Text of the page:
Monday, 15 March 2010 07:08


Running on the treadmill is not something I look forward to…but for a variety of reasons, I spend more than a few miles per week on the treadmill. With the cold weather and short days, Reid asked me to share a few hints that may help you survive the treadmill and ultimately help you keep that winter base.

1. Write yourself a weekly mileage plan and stick to it. If weather, or child care, or odd running hours mean you need to hit the treadmill, just build it into your back up plan. And just like you may carry your running gear with you in your car, make sure you also have the gear you would need in case you do your running at the gym
(shorts instead of pants, etc.)

2. If you’re using the local gym’s treadmill, and you’re planning on running longer than 30 minutes, you may run into anxious patrons waiting for you to be done. And while covering the display is always an option, there are other options: ideally, you can go at less busy times and avoid the problem altogether; if that’s simply not an option, you can break up your work out by running for 30 minutes, then hitting another piece of cardio equipment or doing some of your core or upper body work until another treadmill frees up.

3. If you know you have a long workout (2 hours+) coming up and the treadmill will be an inevitablility, figure out ways to make it more palatable. I am fortunate that my gym’s treadmills each have their own TV, and usually I use that time to watch TV — maybe even a full length movie — something I typically don’t have time for during the week. If you can’t do that, consider downloading podcasts or audiobooks to your iPod. I need music for tempo runs, but for my longer, slower distances, a story is perfect and something I can look forward to.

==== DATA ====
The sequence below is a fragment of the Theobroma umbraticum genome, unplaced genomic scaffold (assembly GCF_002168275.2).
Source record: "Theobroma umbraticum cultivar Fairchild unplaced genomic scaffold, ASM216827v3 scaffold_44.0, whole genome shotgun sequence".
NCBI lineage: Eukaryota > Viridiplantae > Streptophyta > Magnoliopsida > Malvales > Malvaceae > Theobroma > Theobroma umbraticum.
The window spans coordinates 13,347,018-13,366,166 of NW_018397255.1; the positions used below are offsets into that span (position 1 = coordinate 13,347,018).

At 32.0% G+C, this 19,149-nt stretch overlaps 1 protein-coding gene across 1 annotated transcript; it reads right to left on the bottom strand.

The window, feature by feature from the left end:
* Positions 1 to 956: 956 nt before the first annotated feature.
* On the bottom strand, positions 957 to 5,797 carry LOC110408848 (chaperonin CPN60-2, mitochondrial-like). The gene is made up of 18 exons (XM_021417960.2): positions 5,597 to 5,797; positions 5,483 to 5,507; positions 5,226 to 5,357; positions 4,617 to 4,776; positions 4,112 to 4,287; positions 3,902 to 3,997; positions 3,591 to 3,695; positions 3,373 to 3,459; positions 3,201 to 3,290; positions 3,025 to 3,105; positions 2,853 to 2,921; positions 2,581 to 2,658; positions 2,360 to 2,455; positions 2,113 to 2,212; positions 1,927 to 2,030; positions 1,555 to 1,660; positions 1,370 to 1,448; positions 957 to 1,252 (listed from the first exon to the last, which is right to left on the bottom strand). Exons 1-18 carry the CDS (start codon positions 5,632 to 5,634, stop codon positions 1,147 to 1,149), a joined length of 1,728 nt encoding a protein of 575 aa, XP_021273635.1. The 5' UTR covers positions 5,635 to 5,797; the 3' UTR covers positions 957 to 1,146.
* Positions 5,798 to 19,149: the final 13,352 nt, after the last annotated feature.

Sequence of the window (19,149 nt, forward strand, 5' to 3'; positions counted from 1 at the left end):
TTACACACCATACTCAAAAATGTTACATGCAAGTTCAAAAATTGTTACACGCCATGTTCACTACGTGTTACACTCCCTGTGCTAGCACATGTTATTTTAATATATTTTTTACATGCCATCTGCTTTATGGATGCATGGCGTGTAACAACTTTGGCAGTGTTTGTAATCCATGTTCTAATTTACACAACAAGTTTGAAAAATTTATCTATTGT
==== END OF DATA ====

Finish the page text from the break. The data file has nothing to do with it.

4. For those shorter runs, I recommend changing things up. Make it a tempo run one day and a hill run another. Pushing the pace beyond your comfort zone on the treadmill is something I’ve incorporated recently and it minimizes boredom and ensures you’re getting the most benefit for your time spent. The best way to do this is to wear a heart rate monitor to make sure you’re spending time in each of your training zones. If you don’t have a treadmill, you can simply do surges throughout the run and practice changing your pace. Mix it up and try to have fun.

5. Finally, running on a treadmill creates no wind resistance. Because of that, it’s best to add some incline for all your miles. All treadmills are a little different, so try somewhere between .1 and .3 and select the most comfortable realistic feel for you. Also, because there’s no wind resistance, I tend to get pretty warm running on a treadmill – so I keep a bottle of water for those longer runs so I can stay hydrated and cool off a bit if I need to